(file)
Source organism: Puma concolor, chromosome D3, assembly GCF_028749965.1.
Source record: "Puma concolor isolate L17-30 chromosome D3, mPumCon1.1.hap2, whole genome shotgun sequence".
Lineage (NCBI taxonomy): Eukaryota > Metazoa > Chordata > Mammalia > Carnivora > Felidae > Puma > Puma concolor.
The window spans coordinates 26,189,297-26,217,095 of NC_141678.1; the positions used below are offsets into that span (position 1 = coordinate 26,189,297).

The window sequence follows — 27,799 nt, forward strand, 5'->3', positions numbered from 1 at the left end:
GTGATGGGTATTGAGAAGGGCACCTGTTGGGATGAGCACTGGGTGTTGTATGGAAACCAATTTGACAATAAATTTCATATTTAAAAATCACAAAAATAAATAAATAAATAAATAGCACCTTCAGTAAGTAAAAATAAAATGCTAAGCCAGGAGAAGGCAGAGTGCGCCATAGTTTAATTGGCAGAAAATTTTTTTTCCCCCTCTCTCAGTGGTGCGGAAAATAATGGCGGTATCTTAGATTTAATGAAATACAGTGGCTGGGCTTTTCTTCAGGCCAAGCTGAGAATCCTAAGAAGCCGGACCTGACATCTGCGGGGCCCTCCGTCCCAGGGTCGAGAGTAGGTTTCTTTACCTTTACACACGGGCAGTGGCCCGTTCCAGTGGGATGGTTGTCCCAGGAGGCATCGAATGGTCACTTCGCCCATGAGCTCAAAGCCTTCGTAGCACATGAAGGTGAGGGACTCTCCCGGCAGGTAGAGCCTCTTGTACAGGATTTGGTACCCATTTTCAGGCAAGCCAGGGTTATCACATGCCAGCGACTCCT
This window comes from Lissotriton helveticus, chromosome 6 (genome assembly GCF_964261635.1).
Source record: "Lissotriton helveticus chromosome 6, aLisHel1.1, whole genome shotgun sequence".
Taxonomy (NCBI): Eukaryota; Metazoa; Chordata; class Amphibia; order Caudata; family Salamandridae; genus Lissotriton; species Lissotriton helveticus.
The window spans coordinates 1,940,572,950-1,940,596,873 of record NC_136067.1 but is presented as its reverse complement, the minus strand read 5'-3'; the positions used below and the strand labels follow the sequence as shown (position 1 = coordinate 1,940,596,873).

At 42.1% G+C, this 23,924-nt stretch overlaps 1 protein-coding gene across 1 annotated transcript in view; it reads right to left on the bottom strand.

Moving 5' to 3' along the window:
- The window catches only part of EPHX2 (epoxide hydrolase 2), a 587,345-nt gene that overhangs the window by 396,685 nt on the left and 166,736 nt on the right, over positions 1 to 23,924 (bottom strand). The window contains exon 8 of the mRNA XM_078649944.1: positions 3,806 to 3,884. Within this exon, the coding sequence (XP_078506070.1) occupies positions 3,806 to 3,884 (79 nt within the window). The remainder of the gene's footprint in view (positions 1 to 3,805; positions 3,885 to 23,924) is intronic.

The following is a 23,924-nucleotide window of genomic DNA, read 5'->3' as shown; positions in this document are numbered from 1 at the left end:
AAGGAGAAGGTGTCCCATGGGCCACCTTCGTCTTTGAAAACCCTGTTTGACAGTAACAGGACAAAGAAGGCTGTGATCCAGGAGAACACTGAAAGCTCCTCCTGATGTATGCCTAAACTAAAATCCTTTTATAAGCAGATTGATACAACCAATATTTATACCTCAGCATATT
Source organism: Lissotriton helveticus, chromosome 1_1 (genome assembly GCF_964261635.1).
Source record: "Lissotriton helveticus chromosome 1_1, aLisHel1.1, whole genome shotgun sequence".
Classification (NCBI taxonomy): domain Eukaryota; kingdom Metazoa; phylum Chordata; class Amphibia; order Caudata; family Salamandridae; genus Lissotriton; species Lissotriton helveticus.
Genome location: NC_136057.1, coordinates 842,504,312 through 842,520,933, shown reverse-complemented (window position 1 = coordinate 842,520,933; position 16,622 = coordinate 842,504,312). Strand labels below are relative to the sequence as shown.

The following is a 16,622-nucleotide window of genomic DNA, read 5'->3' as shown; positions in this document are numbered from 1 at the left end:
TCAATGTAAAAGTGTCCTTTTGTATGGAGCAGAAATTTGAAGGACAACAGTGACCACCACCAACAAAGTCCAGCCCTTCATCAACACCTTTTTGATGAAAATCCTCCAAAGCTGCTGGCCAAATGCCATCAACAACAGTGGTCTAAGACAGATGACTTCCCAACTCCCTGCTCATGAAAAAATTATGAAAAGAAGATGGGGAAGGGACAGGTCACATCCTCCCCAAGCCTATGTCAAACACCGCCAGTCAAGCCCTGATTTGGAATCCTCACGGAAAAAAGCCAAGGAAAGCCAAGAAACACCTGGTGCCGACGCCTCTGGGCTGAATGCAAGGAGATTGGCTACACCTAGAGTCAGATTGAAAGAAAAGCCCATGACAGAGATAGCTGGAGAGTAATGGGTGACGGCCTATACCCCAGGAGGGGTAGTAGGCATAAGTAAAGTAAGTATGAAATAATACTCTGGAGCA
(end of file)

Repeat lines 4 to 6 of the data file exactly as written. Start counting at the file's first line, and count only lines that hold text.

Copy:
The window spans coordinates 26,189,297-26,217,095 of NC_141678.1; the positions used below are offsets into that span (position 1 = coordinate 26,189,297).

The window sequence follows — 27,799 nt, forward strand, 5'->3', positions numbered from 1 at the left end:
GTGATGGGTATTGAGAAGGGCACCTGTTGGGATGAGCACTGGGTGTTGTATGGAAACCAATTTGACAATAAATTTCATATTTAAAAATCACAAAAATAAATAAATAAATAAATAGCACCTTCAGTAAGTAAAAATAAAATGCTAAGCCAGGAGAAGGCAGAGTGCGCCATAGTTTAATTGGCAGAAAATTTTTTTTCCCCCTCTCTCAGTGGTGCGGAAAATAATGGCGGTATCTTAGATTTAATGAAATACAGTGGCTGGGCTTTTCTTCAGGCCAAGCTGAGAATCCTAAGAAGCCGGACCTGACATCTGCGGGGCCCTCCGTCCCAGGGTCGAGAGTAGGTTTCTTTACCTTTACACACGGGCAGTGGCCCGTTCCAGTGGGATGGTTGTCCCAGGAGGCATCGAATGGTCACTTCGCCCATGAGCTCAAAGCCTTCGTAGCACATGAAGGTGAGGGACTCTCCCGGCAGGTAGAGCCTCTTGTACAGGATTTGGTACCCATTTTCAGGCAAGCCAGGGTTATCACATGCCAGCGACTCCT